The results obtained in this way can be compared to a direct numerical integration of the likelihood function P(θ) over the whole grid. This procedure does not rely on isochrone interpolations but evaluates the likelihood for all the grid θ values and approximates the integral with a discrete sum. The marginalized distributions of each parameter are obtained by summing the likelihood function over all the other parameters. Then, the mean values and the standard deviations of the distributions are adopted as best estimates and their 1σ errors. This approach works well when the grid is dense enough in the parameter space because it cannot explore combinations of parameters outside those adopted in the grid computation. An in-depth discussion of the relative performance of this approach with respect to others, such as Monte Carlo Markov chain (MCMC) simulations in the framework of a binary system, fit can be found in Bazot et al. (2012).

2.2.2. Maximum-likelihood fit

It is well known (see Valls-Gabaud 2014, and references therein) that pure geometrical fitting suffers from intrinsic degeneracy, and different sets of parameters can provide similar likelihoods. In particular, the age-metallicity degeneracy poses a significant problem, chiefly in the main sequence phase. Indeed the geometrical fit does not exploit all the information provided by the stellar evolution computation, neglecting the timescale of the evolution in the fit. Therefore the second adopted recovery technique was a variation of the previous one, and accounts for the variation of the stellar evolution timescale climbing on the RGB. As widely discussed in the literature, the inclusion of this information in the fitting procedure can lead to better estimates than those obtained with a pure geometrical fit (see Valls-Gabaud 2014, and references therein). We define the likelihood that a star i comes from a given isochrone as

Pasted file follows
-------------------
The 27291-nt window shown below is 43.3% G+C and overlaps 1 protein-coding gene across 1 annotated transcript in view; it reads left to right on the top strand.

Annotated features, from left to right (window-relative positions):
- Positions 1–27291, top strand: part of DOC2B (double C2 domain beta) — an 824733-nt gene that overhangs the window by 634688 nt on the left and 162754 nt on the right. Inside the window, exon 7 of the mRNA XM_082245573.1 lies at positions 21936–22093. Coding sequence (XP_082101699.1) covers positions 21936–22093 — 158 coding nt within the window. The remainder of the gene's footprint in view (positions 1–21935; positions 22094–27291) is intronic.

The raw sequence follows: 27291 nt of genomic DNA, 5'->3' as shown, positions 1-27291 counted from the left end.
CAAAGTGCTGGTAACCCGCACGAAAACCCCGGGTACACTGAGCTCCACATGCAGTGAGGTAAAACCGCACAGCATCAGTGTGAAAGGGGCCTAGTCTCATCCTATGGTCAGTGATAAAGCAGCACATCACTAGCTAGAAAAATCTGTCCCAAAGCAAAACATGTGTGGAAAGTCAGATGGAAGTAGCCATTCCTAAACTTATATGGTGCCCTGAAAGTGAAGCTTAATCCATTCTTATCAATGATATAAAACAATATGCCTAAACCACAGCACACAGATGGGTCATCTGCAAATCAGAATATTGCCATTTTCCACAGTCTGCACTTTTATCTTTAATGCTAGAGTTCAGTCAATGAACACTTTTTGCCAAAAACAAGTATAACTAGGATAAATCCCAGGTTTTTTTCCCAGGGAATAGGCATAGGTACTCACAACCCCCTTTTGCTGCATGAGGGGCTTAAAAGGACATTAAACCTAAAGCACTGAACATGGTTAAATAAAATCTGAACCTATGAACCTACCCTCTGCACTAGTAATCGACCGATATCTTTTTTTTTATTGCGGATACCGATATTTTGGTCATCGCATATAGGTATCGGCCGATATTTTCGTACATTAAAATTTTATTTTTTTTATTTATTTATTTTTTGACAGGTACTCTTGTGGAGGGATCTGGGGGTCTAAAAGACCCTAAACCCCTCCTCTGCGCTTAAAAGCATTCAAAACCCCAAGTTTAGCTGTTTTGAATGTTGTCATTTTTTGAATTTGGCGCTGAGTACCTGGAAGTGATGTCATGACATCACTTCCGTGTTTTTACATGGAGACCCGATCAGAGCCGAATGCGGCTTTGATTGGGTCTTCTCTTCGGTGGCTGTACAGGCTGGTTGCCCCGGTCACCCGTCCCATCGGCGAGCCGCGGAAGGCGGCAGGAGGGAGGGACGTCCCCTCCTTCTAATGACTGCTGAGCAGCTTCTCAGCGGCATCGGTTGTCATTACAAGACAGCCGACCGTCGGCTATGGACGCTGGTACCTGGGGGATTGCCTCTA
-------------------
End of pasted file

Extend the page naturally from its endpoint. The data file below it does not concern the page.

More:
(7)

where ΔMj is the mass interval between the point j and j + 1 in the isochrone and accounts for the different evolutionary timescale along the isochrone. As in the previous case, the normalization constant can be safely neglected for our aims.

In other words the likelihood that a point comes from an isochrone can be viewed as the sum over all the isochrone points of the products of the probability that it comes from position j in the isochrone (ΔMj) multiplied by the probability of a distance dij of the observational point to the jth isochrone position (assuming a Gaussian error model). The distance dij from observation to isochrone position was assessed with the same technique discussed above for the geometrical fit. The probability that the whole observed sample comes from the given isochrone is therefore simply the product of all the individual likelihoods:

(8)